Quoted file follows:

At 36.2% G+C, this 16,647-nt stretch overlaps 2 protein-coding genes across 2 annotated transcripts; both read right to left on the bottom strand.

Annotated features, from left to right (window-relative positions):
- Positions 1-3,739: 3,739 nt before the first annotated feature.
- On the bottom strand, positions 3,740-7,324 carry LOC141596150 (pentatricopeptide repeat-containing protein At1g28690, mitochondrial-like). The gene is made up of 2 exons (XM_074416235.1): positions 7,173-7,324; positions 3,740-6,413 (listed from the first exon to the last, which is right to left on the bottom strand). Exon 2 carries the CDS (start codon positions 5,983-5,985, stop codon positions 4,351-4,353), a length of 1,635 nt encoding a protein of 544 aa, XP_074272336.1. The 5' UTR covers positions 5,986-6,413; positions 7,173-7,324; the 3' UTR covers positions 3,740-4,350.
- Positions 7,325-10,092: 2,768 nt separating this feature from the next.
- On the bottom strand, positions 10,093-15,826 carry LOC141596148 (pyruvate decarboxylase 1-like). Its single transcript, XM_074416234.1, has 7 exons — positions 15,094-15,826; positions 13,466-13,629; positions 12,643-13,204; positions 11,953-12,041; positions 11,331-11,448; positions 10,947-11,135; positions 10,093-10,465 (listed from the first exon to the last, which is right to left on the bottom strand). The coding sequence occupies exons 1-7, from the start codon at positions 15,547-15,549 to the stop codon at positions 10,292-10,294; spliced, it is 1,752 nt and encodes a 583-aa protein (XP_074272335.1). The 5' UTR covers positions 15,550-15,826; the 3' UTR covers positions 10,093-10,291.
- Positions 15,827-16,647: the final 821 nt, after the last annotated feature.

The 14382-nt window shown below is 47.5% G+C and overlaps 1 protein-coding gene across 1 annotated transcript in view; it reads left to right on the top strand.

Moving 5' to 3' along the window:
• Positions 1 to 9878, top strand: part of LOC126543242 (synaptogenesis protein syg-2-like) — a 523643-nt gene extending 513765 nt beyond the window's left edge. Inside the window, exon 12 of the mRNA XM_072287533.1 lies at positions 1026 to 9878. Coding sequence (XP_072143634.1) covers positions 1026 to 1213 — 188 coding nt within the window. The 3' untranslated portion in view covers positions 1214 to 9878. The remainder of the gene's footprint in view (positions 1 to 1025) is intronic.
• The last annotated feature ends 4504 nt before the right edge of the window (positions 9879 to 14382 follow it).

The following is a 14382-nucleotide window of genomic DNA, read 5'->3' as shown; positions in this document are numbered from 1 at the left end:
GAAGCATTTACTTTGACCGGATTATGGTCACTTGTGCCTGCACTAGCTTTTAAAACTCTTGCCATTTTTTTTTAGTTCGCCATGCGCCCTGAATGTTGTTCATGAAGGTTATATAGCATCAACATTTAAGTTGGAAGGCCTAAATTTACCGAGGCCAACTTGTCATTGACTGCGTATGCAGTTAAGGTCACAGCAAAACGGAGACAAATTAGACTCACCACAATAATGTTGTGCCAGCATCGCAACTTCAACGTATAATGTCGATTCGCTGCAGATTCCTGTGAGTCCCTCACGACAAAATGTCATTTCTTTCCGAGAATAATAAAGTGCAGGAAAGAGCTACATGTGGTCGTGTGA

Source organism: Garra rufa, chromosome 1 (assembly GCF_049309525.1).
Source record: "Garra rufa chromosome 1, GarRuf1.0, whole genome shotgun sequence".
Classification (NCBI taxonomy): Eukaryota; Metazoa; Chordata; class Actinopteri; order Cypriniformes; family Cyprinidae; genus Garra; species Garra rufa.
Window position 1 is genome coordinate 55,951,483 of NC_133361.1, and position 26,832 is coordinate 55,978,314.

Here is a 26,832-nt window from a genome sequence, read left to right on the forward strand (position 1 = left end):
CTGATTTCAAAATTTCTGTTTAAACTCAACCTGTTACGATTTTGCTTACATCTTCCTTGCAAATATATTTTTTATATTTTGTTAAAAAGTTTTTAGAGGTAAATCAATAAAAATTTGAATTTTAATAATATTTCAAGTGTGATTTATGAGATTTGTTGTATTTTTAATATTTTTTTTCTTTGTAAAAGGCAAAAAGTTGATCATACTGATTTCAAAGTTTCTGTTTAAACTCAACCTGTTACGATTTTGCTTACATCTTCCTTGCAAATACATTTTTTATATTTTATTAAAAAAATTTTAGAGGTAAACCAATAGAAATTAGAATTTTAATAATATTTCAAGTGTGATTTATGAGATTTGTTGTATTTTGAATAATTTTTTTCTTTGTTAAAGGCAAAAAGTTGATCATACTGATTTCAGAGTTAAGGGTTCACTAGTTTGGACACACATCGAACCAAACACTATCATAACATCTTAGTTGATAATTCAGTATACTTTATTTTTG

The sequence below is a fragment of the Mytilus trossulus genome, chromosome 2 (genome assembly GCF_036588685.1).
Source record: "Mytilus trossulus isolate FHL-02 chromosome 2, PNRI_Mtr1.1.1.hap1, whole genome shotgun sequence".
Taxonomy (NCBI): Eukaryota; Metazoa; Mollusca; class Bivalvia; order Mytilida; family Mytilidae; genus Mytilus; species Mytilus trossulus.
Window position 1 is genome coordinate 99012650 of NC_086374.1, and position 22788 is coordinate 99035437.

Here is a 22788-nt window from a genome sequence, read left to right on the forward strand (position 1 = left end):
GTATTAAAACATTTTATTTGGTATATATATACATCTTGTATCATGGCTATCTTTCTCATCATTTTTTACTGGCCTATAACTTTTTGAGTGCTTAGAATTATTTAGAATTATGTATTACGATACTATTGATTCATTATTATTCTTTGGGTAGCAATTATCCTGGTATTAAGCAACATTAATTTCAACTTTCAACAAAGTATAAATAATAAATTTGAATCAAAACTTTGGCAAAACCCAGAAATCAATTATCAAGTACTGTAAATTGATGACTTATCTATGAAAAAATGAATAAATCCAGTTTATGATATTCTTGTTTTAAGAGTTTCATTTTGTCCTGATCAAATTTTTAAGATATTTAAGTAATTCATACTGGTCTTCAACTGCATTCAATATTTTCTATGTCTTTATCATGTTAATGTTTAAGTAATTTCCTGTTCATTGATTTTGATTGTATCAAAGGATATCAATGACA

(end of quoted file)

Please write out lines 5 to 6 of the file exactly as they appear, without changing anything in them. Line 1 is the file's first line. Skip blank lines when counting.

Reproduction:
- Positions 7,325-10,092: 2,768 nt separating this feature from the next.
- On the bottom strand, positions 10,093-15,826 carry LOC141596148 (pyruvate decarboxylase 1-like). Its single transcript, XM_074416234.1, has 7 exons — positions 15,094-15,826; positions 13,466-13,629; positions 12,643-13,204; positions 11,953-12,041; positions 11,331-11,448; positions 10,947-11,135; positions 10,093-10,465 (listed from the first exon to the last, which is right to left on the bottom strand). The coding sequence occupies exons 1-7, from the start codon at positions 15,547-15,549 to the stop codon at positions 10,292-10,294; spliced, it is 1,752 nt and encodes a 583-aa protein (XP_074272335.1). The 5' UTR covers positions 15,550-15,826; the 3' UTR covers positions 10,093-10,291.